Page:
But a bone-dry January and February have reactivated fears of drought and wildfires. Memories of summer 2020, when smoke from wildfires turned the sky red, are still fresh. A brush fire that started Wednesday in Orange County prompted evacuations in the affluent community of Laguna Beach and briefly closed Highway 1. This weekend’s Super Bowl in Inglewood could break the 84-degree record for hottest Super Bowl ever, set in 1973.
In San Francisco on Friday, Emma Penny, a management coordinator at the SFJAZZ Center, was eating lunch on a log overlooking Ocean Beach. “I want to enjoy the ability to go outside and be in the sun, but I think creeping in the back of my mind, ‘What does this mean for the future?'” she said. “Just balancing the immediate satisfaction with the kind of dread of it.”
The fear has spread to climatologists, who are being inundated with queries from anxious residents fearing a dark lining in the state’s famously mild weather.
“Folks with self-described severe climate anxiety now reach out to me (& other climate scientists I know) essentially every week,” UCLA climate scientist Daniel Swain tweeted on Monday. “Climate scientists are not equipped to be on the front lines of the surge in climate anxiety — there really need to be more clinicians and practitioners who specialize in this.”
Scientists emphasize that it’s not possible to link any one warm spell definitely to the changing climate, but higher temperatures over the past decade have been drying out soil and plants, making precipitation evaporated faster and raising the probability of severe wildfires.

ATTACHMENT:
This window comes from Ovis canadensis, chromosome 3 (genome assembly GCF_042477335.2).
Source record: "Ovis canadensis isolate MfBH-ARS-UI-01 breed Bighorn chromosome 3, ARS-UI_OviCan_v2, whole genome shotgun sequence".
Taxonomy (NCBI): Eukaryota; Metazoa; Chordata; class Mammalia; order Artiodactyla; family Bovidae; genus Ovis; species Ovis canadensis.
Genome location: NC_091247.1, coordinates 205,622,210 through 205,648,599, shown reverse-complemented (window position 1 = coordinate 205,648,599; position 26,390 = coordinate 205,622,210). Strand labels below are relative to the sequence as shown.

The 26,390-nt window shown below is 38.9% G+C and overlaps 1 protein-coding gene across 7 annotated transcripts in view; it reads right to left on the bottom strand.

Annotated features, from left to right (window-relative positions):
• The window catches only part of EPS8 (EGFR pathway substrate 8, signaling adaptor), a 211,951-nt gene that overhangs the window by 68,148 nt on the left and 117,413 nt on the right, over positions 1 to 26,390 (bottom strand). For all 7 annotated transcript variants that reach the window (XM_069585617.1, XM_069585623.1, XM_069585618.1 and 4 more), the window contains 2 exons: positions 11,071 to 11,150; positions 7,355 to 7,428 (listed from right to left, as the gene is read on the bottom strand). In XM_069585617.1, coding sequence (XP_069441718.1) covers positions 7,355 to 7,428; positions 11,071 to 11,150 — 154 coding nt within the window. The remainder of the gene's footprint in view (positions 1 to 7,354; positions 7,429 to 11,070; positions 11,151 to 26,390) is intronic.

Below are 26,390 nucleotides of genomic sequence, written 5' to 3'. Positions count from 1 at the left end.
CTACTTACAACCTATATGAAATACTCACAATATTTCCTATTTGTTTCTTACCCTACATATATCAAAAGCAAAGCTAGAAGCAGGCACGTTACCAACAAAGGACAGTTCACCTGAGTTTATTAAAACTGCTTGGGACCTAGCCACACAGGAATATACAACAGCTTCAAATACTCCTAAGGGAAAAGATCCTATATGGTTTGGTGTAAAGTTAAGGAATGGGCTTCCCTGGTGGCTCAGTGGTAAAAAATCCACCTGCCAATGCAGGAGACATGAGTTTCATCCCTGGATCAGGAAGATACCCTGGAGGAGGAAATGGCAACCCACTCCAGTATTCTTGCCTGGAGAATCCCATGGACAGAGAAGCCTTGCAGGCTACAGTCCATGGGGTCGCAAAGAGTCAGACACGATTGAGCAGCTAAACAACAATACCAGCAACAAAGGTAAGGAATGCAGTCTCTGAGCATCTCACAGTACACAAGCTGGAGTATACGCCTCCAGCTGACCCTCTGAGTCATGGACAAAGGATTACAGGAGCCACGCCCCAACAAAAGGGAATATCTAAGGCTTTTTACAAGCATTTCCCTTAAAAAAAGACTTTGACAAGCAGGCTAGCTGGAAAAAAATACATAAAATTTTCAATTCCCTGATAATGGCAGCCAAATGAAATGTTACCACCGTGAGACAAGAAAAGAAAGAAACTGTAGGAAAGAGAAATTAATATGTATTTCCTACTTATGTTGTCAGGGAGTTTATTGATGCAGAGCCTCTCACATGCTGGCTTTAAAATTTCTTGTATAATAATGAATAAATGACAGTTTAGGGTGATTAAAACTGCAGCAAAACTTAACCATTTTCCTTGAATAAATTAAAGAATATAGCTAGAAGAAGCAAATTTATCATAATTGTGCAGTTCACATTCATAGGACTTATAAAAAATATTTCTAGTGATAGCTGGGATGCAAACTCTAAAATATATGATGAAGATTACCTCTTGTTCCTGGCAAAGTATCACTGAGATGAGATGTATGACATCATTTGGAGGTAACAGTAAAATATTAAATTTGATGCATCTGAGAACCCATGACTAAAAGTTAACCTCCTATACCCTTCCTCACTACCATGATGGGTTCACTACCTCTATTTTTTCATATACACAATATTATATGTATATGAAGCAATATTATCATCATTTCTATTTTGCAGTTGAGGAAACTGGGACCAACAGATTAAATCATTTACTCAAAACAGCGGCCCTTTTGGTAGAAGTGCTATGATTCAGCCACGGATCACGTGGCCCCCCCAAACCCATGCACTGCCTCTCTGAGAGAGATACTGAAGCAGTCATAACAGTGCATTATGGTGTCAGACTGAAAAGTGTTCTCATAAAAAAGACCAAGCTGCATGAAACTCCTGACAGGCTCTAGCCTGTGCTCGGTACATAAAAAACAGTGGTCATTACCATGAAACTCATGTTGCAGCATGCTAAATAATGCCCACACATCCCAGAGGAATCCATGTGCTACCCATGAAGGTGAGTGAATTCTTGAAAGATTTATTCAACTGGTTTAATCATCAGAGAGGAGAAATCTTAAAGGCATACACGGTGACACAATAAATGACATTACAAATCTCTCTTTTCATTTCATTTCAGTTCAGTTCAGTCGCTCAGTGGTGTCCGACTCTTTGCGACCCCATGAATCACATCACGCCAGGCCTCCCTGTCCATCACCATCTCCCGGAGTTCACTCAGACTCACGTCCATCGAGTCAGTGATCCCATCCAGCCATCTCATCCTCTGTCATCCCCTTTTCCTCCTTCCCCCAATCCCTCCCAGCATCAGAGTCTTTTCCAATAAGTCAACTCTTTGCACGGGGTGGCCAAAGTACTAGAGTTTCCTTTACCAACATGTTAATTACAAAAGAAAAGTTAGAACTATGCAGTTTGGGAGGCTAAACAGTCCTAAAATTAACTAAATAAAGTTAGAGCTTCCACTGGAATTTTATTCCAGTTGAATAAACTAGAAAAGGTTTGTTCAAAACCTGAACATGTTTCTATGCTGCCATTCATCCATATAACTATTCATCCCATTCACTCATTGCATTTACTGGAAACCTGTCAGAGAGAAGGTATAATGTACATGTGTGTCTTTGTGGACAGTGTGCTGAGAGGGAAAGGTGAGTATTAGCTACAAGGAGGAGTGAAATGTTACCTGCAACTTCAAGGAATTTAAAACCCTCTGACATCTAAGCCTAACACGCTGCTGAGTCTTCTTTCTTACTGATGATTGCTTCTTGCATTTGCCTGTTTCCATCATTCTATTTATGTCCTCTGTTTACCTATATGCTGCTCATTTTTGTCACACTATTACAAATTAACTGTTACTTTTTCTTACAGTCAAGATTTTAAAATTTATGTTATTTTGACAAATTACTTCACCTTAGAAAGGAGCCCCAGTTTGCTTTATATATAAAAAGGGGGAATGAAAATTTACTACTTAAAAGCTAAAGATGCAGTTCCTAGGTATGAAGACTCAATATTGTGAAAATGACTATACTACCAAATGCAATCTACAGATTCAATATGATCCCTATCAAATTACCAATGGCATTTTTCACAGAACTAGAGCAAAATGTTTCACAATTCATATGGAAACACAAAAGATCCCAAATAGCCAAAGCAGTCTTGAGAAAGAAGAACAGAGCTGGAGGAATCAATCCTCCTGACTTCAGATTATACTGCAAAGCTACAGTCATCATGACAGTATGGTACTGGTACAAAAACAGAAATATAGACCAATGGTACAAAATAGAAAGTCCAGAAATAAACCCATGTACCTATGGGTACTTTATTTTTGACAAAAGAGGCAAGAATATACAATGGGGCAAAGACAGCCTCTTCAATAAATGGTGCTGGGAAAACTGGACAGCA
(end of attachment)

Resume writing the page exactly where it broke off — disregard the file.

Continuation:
“The warmth is like a tax on the water that we receive,” said Dan Cayan, a climate scientist at the Scripps Institution of Oceanography at the University of California, San Diego. “We’ve had this unfortunate run of dry years recently. And those are starting to get increasingly taxed by the warmer atmosphere.”
There are still two months left in the state’s traditional rainy period, but the rest of February is looking dry. There’s now less than a 50 percent chance that most of the state will have a normal rainfall year, according to Scripps’ precipitation tracker. “We have essentially this relatively short seasonal window,” Cayan said, “and if conditions are not favorable, then we’re sort of out of luck for the year.”
Dry conditions don’t necessarily increase fire risk in all areas of the state. Dry areas that have a lot of grass and shrubs, like much of Southern California, may actually be less susceptible to burning because they grew less during the rainy season. Dried-out forests, on the other hand, produce more broken branches and other flammable material.
Not everyone is panicked. Andrew Latimer, a University of California, Davis professor who studies the relationship between plants, fire and drought, says there’s still a good chance the state gets much of its normal precipitation. He’s not stressed about the warm, dry winter spell — yet.
“Just put it on pause,” Latimer recommended. “You can save it to freak out about it in 60 days or something. In case you need extra things to freak out about.”
Chris Ramirez and Juhi Doshi contributed to this report.